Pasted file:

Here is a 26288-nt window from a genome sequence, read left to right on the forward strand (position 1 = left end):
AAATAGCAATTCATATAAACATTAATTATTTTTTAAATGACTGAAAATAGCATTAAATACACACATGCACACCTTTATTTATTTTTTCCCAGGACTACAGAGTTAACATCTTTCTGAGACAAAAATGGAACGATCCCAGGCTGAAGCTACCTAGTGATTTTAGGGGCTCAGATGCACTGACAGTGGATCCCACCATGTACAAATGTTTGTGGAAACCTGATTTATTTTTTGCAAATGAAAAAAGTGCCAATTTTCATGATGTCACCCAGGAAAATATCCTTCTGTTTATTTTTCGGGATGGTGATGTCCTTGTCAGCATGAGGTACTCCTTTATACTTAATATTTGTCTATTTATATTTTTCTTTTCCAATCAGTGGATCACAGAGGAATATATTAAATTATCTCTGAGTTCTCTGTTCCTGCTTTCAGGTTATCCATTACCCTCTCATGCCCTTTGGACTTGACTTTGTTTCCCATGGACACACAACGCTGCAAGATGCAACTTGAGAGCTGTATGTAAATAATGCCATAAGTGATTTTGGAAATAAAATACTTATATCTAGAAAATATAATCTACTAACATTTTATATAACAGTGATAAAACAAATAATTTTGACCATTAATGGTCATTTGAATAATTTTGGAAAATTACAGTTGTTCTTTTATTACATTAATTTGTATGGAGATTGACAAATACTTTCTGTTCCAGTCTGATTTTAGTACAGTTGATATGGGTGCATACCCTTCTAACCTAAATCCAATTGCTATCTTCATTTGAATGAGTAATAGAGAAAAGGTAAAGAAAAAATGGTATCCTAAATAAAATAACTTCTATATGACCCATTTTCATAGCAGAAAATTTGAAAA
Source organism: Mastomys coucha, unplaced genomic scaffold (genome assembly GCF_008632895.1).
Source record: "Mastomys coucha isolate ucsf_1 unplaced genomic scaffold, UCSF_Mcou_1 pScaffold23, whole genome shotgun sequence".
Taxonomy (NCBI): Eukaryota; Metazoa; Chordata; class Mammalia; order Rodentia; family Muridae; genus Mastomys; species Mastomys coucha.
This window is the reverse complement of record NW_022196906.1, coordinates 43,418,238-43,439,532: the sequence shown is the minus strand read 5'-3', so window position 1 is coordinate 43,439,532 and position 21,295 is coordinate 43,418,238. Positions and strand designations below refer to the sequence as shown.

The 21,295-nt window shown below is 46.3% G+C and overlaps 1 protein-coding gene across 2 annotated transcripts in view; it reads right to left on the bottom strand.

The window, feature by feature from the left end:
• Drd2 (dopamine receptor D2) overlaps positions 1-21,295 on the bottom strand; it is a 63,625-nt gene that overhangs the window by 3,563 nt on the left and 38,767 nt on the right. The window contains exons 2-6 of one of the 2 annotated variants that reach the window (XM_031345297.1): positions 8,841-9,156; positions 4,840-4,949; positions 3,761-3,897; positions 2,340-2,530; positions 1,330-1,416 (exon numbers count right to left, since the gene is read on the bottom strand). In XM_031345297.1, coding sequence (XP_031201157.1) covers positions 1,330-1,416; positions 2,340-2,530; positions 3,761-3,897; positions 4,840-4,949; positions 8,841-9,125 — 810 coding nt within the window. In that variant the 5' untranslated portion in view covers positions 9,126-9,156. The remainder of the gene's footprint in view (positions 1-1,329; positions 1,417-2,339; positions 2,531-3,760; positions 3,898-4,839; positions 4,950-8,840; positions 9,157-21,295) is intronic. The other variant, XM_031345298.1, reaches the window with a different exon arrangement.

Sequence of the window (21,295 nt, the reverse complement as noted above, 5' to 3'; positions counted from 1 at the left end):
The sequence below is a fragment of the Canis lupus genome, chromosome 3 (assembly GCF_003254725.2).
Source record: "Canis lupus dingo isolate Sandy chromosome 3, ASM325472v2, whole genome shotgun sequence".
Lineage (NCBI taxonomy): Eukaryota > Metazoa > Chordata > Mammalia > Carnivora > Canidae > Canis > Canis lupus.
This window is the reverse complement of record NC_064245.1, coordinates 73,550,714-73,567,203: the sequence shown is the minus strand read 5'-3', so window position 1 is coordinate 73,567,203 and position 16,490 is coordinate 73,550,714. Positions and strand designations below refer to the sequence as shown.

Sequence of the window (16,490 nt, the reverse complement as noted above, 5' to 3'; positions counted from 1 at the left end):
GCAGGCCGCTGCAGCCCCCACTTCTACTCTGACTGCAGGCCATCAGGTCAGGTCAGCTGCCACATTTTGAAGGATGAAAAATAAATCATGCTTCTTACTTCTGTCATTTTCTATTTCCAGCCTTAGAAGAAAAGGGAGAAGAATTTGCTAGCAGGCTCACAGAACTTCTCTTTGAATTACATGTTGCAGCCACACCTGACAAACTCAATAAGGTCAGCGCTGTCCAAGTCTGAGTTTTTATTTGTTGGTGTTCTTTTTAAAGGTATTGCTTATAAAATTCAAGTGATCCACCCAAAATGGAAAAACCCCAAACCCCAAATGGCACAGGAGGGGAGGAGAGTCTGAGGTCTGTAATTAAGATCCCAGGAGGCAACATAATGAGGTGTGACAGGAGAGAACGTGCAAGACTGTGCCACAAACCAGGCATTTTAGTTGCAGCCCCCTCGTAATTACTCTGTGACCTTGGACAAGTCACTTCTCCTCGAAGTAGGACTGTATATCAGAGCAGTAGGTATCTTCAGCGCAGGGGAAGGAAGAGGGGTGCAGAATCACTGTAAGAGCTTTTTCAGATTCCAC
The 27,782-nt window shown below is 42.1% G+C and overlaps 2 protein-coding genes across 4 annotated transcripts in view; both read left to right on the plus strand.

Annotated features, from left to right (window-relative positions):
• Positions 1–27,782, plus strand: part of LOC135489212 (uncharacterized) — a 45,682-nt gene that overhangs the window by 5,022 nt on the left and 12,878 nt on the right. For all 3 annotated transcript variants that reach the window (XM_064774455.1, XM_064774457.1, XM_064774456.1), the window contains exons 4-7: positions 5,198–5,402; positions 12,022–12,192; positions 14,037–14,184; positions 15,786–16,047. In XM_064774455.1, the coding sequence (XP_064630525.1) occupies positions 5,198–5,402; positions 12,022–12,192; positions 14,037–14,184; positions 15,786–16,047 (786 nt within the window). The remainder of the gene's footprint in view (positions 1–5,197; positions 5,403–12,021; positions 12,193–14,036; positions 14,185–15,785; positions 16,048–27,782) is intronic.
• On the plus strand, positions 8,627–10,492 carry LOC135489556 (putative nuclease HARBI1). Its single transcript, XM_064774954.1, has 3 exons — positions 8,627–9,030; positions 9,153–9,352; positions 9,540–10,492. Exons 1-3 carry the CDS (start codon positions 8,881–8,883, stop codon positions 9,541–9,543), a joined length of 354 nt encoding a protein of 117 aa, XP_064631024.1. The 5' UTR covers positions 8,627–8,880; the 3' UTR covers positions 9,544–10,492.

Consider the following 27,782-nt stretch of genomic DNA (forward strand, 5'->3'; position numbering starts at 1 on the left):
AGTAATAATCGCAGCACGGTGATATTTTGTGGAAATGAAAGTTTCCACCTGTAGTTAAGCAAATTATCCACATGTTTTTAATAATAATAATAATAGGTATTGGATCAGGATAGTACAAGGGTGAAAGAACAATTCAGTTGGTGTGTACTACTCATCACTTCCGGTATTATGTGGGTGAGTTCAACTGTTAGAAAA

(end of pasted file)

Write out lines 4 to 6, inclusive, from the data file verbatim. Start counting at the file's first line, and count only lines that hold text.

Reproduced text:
Source record: "Mastomys coucha isolate ucsf_1 unplaced genomic scaffold, UCSF_Mcou_1 pScaffold23, whole genome shotgun sequence".
Taxonomy (NCBI): Eukaryota; Metazoa; Chordata; class Mammalia; order Rodentia; family Muridae; genus Mastomys; species Mastomys coucha.
This window is the reverse complement of record NW_022196906.1, coordinates 43,418,238-43,439,532: the sequence shown is the minus strand read 5'-3', so window position 1 is coordinate 43,439,532 and position 21,295 is coordinate 43,418,238. Positions and strand designations below refer to the sequence as shown.